Abstract: Slowly but surely, 133Mhz front side bus speeds are becoming the evident standard being set. More so due to the recent release of the Intel Coppermine line of CPUs. For those of you who don't know, the Coppermine is actually the name given to the newest edition of Intel Pentium III CPUs.|
The VIA Apollo 133A Chipset
The events that occurred with the delay and controversy of the
Intel 820 chipset provided for an interesting situation. Intel's 820 chipset was
postponed for release by several months due to stability issues. And as we all
know in the computer industry, a few months is quite a bit of time. Even still,
a chipset from Intel basically implies quality and stability.
Everything would have gone down fine for Intel except for
one major thing... exclusive support for Rambus DRAM, or RDRAM. RDRAM was developed to
overcome the memory bandwidth bottleneck by providing very high data transfer
rates. Well, it was supposed to. Many tests done on RDRAM have shown
little or no performance boost over the more common SDRAM. If that is
not enough, RDRAM costs nearly 5 times as much as
certainly isn't surprising that RDRAM isn't gaining significant acceptance in
the industry. Recent 820-based motherboards being made do have support for
SDRAM. This is done using a Memory Translator Hub, or MTH for short. The problem
with this type of solution is that you will face heavy performance penalties. In
addition, this MTH does not run PC133 SDRAM at 133Mhz. Rather, it will operate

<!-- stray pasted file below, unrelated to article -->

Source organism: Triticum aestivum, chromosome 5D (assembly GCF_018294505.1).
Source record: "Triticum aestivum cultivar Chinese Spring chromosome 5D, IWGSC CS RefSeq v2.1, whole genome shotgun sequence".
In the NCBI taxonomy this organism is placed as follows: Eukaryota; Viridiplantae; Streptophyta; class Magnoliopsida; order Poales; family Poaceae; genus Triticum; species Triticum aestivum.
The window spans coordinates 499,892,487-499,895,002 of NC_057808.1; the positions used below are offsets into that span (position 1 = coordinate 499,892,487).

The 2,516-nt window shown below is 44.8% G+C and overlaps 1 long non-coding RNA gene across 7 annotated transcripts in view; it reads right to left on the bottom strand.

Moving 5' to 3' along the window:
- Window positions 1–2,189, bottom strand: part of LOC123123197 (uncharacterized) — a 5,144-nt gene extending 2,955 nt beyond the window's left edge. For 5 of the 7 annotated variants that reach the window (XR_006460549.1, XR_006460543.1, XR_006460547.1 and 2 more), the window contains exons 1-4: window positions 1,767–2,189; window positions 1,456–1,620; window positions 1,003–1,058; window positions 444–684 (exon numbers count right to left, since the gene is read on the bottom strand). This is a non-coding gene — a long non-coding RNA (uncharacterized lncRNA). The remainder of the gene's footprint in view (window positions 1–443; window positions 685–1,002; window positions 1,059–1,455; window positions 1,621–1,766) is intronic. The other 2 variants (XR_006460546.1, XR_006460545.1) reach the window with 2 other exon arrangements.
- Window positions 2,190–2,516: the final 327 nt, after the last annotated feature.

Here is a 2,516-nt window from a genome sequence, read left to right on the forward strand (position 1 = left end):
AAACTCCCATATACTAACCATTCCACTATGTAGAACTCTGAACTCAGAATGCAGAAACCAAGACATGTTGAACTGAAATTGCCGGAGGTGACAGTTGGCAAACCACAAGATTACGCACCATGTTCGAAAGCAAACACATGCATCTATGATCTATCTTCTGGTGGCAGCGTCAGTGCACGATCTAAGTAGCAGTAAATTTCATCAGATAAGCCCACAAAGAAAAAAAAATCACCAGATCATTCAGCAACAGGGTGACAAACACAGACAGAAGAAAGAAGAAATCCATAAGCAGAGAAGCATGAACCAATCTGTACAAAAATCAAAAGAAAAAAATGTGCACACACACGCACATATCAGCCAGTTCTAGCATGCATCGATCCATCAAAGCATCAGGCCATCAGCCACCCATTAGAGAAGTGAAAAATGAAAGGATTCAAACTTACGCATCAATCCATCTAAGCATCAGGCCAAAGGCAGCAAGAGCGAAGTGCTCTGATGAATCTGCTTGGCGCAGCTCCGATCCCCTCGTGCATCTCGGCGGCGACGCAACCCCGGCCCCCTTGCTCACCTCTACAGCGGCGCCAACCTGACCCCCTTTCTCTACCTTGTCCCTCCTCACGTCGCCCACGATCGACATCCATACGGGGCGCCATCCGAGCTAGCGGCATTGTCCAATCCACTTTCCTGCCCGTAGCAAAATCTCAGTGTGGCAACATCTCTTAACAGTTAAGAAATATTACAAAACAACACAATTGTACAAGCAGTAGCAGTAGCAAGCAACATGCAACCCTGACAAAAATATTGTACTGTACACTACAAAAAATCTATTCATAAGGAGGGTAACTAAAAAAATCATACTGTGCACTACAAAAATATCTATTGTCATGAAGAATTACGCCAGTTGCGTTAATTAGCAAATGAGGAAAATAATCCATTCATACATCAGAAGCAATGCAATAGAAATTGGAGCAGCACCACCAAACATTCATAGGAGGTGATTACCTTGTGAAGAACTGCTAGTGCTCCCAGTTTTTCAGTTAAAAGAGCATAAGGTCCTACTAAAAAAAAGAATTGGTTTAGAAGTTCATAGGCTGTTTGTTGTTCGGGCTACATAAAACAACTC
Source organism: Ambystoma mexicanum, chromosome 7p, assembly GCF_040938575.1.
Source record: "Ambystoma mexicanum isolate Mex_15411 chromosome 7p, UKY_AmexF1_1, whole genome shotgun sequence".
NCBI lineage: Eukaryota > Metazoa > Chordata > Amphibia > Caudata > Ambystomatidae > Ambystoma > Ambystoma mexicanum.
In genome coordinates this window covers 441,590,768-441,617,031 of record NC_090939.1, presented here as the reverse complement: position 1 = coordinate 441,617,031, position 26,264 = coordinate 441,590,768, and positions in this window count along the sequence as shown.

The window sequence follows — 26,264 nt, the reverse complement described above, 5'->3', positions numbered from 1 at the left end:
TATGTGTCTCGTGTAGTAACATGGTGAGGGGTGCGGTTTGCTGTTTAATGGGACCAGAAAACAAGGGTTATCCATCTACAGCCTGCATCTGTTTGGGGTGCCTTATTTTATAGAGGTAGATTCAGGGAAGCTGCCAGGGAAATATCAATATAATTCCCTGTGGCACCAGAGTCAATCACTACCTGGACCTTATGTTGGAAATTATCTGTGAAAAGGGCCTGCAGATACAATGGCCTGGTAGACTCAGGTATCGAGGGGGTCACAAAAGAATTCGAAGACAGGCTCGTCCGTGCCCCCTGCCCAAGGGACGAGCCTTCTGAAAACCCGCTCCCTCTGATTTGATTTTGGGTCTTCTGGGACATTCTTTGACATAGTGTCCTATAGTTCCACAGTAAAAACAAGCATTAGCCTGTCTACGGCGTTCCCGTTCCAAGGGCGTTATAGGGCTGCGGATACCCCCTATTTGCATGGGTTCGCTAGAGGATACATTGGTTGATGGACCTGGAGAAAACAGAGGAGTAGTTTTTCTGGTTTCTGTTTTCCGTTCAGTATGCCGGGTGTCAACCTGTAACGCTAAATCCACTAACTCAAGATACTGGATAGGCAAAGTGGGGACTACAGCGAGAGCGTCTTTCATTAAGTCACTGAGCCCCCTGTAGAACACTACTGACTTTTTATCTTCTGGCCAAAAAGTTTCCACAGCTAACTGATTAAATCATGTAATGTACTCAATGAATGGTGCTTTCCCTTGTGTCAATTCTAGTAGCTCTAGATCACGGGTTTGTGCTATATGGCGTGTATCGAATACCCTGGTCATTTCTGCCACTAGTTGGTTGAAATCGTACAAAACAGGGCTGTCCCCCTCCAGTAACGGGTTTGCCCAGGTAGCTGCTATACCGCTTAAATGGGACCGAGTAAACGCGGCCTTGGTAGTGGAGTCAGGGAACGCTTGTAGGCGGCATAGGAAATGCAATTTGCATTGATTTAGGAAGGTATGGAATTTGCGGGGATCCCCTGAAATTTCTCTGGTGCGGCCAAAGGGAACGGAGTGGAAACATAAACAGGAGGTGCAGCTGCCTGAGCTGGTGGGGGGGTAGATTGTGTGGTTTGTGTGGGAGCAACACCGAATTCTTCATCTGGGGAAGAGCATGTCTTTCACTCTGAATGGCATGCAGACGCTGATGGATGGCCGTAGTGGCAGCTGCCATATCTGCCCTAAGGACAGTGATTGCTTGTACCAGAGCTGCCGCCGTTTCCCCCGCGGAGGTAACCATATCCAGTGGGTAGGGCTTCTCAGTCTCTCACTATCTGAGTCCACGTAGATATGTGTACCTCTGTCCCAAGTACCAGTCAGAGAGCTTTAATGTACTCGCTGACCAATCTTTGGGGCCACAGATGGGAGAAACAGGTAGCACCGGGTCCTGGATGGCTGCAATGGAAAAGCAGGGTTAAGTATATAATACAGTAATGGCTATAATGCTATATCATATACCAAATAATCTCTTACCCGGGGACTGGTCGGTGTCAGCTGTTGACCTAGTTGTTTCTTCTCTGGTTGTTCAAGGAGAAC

it at 100Mhz only. To add fuel to the fire, the MTH will not support ECC SDRAM
nor is installation of SDRAM a "taken for granted" procedure. With all this
being said, it is easy to understand why the VIA Apollo Pro 133A chipset appears
to be a more viable option in every respect.
Making up the Apollo Pro
133A chipset on this Soltek 67KV motherboard are the VIA VT82C694X North Bridge
and the VT82C686X South Bridge chips. These North/South architecture certainly
goes back a long way. Intel chipsets, starting from the 810, have incorporated a
new design dubbed as "Accelerated Hub Architecture". But like the saying
goes..."if it ain't broke, don't fix it". Suits me just fine.
This chipset is certainly a more affordable option overall
than the 820 chipset offerings by Intel and supports every feature presented by
the 820 except for support for RDRAM. But then again, who can afford RDRAM these
days? Most people would certainly prefer PC133 as today's practical (the keyword
here is practical) performance increase of RDRAM is insignificant compared to
the cost, as mentioned earlier.
The memory peak bandwidth of PC133 SDRAM is 1.066 GB/s and
thus less than the theoretical bandwidth offered by RDRAM, but it should still
be an improve over PC100 and it will be a much cheaper platform for 133 MHz
FSB processors such as the popular Intel Coppermine line of CPUs.
the most part, the Apollo Pro 133A differs from the Apollo Pro 133 by way of
adding AGP 4X. Support for Virtual Channel RAM or VCRAM was already present on
the Apollo Pro 133. The VIA Apollo Pro 133A does also support 66MHz FSB speeds
which means that you can currently use your older 66MHz based CPUs and upgrade
to a Coppermine at a later date. This certainly adds a great deal of flexibility
to a computer system. This fact is certainly overlooked by most.
The official word from Soltek is that although the 67KV does
support AGP 4X, the incorporated BIOS does not support AGP 4X Fast Writes, a
feature that is used with Nvidia's GeForce256 based 3D accelerators among
others. Though few graphics cards use the "Fast Writes" features, adding this
feature would have made the 67KV a board with nothing lacking, especially since
we can certainly see graphic card manufacturers incorporating "Fast Writes" on
their products in the future.
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